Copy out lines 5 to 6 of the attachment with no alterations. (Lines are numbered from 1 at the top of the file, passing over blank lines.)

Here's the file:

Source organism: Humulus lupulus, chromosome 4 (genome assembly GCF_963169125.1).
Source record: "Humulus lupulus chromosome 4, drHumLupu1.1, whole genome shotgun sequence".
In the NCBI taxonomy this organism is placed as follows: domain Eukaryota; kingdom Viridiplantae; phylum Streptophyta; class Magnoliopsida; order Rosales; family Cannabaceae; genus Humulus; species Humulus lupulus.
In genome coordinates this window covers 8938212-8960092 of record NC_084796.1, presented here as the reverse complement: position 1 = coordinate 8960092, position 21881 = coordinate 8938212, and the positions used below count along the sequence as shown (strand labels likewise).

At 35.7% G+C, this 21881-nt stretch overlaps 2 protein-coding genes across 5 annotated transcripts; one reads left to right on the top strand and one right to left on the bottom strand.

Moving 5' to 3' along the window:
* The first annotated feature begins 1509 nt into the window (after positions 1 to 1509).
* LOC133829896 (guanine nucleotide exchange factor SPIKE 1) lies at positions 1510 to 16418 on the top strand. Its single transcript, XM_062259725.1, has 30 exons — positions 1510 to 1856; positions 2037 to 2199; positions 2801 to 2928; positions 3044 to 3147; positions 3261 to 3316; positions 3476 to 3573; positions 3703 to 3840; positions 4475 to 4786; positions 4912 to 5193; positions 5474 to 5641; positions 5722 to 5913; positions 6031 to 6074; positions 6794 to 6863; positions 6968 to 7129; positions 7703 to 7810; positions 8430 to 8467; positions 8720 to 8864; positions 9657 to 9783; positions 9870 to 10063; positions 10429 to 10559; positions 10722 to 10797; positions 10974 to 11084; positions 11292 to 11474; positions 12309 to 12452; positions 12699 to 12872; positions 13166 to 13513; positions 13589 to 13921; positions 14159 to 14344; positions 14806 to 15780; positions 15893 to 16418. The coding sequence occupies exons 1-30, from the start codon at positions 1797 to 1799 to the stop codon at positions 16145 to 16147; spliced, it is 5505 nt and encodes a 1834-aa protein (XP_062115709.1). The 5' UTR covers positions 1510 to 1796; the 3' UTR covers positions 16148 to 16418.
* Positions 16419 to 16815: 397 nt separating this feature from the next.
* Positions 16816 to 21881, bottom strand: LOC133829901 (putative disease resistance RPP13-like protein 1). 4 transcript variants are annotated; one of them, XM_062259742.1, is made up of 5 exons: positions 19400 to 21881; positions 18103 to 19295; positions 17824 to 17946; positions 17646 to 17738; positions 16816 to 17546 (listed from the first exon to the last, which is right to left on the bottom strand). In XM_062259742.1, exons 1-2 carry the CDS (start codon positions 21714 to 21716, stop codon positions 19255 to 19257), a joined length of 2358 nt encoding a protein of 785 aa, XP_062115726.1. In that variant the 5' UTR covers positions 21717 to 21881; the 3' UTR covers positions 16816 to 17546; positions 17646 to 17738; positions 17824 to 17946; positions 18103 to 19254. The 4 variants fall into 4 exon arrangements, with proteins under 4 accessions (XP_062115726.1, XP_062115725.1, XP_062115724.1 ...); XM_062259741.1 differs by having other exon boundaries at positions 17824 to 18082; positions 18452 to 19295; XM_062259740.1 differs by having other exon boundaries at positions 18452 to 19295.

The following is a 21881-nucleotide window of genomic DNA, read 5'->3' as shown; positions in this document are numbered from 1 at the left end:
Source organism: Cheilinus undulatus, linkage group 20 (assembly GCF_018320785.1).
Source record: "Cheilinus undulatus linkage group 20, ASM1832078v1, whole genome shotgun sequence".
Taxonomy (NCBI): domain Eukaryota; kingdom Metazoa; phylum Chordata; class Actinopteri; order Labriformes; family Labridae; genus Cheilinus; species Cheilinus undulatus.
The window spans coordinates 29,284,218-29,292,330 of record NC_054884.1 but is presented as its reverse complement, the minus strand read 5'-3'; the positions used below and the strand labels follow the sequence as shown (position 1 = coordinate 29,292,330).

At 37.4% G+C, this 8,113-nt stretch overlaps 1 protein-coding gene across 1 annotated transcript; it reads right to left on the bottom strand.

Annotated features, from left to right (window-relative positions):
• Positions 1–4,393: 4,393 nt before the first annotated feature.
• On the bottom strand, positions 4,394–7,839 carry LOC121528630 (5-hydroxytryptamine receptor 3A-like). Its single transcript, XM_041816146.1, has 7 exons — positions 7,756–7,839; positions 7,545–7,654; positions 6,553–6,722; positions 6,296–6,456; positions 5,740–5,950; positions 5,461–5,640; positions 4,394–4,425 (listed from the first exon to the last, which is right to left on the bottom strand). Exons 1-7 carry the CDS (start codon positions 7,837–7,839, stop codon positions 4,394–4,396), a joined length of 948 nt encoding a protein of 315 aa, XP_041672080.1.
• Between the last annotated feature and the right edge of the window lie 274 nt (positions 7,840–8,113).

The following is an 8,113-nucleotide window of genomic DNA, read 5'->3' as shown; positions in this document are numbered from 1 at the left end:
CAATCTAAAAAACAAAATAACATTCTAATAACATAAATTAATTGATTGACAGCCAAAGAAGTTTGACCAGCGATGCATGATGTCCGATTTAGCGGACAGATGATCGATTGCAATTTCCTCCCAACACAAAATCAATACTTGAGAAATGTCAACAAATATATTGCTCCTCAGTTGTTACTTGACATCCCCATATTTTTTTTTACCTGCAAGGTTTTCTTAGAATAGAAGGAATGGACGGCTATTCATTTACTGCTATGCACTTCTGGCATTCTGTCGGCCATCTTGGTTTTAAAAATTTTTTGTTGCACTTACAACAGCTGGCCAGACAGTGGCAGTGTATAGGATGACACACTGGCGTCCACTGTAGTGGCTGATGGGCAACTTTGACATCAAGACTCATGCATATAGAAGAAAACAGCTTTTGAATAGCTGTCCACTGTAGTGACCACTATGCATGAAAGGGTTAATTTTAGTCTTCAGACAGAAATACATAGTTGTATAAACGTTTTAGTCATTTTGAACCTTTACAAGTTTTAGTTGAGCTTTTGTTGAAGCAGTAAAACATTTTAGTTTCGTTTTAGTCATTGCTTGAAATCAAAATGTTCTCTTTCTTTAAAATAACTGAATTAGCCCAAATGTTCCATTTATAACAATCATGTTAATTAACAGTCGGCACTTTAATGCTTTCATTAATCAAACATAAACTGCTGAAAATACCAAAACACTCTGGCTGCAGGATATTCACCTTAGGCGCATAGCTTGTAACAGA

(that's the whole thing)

At 35.7% G+C, this 21881-nt stretch overlaps 2 protein-coding genes across 5 annotated transcripts; one reads left to right on the top strand and one right to left on the bottom strand.

Moving 5' to 3' along the window: